*Replacing An Igniter*
Propane Oven Igniters
27 March 2005
Notes in Red added by Brian 11/13/2007
Our oven quit working one night. Turned it on, let it pre-heat and then went to throw the pizza in and the oven was stone cold. Hmm… dug out the Coleman oven and cooked with it. It pays to have back ups.
I started trouble shooting the problem. I tapped the gas valve with a screwdriver and started looking for loose wires. Our stove is a Kenmore with electronic ignition. I talked to the local appliance shop and got some advice. I came back home and checked the igniter. When the oven is turned on, the igniter is supposed to heat and glow red, when it gets hot enough it’ll open the gas valve and then fire the burner.
So I started poking around the igniter and found the problem. One of the wires fell out of the back of the stupid thing…yea, that could be an issue. The igniter is located on the side of the burner and near the rear of the stove (at least ours is).
Next day I landed at the appliance shop and about 10 minutes and 40 bux later walked out with a new igniter. Note: It is very important that you do not touch the black surface of an igniter. The oils that are on a human hand can create a hot spot on the igniter that will lead to premature failure. Only handle the igniter by the white insulator.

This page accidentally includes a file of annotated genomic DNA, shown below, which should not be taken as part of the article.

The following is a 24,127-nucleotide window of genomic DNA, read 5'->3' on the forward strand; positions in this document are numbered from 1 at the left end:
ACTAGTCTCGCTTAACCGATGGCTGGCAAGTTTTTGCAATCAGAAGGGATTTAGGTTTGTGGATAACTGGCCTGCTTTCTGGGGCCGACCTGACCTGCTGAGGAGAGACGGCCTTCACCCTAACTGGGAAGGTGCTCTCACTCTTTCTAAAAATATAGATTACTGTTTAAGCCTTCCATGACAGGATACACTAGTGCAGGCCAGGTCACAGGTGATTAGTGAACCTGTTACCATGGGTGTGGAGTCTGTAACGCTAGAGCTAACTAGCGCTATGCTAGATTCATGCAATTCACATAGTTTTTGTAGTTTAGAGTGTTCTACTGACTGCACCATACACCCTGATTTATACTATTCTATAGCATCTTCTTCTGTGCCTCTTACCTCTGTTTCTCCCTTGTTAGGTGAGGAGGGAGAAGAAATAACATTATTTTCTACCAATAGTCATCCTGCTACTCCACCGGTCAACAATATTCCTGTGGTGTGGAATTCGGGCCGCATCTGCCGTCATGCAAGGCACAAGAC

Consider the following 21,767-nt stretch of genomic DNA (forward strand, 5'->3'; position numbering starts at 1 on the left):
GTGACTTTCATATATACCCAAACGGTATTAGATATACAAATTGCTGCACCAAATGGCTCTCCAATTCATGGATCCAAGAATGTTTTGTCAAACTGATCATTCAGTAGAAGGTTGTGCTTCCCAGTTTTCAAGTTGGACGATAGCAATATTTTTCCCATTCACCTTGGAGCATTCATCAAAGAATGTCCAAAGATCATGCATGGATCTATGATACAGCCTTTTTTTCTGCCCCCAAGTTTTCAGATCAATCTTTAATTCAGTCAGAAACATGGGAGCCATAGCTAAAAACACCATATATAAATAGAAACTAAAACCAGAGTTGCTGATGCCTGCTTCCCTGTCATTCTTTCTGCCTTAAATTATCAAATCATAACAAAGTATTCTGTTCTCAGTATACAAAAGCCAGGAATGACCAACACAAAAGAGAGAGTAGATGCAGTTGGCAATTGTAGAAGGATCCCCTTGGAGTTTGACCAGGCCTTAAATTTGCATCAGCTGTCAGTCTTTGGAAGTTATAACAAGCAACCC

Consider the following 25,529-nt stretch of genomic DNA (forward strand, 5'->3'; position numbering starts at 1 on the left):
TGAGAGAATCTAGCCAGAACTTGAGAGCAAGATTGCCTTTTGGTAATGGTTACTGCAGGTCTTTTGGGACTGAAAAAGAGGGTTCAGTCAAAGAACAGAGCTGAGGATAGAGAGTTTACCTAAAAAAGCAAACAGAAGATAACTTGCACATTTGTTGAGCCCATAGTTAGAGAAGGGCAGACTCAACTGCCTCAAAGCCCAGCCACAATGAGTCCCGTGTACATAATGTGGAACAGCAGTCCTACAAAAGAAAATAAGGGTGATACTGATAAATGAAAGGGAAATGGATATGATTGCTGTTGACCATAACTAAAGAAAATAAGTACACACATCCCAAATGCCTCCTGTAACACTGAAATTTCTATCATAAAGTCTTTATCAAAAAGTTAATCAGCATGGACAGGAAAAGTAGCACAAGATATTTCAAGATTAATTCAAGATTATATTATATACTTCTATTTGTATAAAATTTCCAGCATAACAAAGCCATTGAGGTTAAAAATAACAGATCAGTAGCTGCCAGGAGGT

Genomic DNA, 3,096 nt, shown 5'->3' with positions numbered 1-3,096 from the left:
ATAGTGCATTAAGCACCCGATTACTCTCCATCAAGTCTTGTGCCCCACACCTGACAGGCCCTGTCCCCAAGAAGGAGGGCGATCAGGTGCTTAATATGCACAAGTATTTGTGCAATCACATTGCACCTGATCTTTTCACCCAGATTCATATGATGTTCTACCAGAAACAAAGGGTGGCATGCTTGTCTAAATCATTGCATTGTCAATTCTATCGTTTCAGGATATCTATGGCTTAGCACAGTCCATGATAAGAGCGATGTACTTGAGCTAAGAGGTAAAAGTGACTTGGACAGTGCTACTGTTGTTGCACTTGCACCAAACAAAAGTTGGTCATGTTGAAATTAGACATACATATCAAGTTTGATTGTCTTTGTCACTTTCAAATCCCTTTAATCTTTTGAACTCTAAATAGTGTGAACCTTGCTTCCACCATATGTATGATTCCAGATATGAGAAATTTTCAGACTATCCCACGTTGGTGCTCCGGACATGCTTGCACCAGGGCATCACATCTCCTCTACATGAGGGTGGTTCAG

It has wires protruding that are terminated with a plug. A handy sticker says "do not alter electrical connections" and some other stuff. Well my stove don’t have a plug, I have to alter the connections. Good enough. Note: If the stove is in warranty modifying these wires is enough to void it! The best way to obtain the proper igniter is to bring the old one with you to either an appliance parts store or bring it to a heating and cooling supply house to avoid future problems.
So I simply cut the old wires out of the stove, cut the plug off the new igniter and spliced the wires in to the stove. Then I mounted the igniter back to the burner. Note: this is a common practice in the industry for repairmen but it should be noted that it would be better to cut the wires and connector off of the old igniter and splice them to the new igniter. This avoids cutting the stoves wiring. It should also be noted that the wire nuts are not rated to the temperatures that an oven can produce and all connections need to be outside of the oven compartment.
So after all the shields were back in place I turned the knob. The igniter began to glow orange and about 20 seconds later the burner fired. Left pic is with the flash and the right with out. The orange glow is the igniter and the blue is the flame from the burner.
The replacement process was quite easy. Once I understood how the thing worked it made sense.
All materials at this site not otherwise credited are Copyright © 1996 - 2005 Trip Williams. All rights reserved. May be reproduced for personal use only. Use of any material contained herein is subject to stated terms or written permission.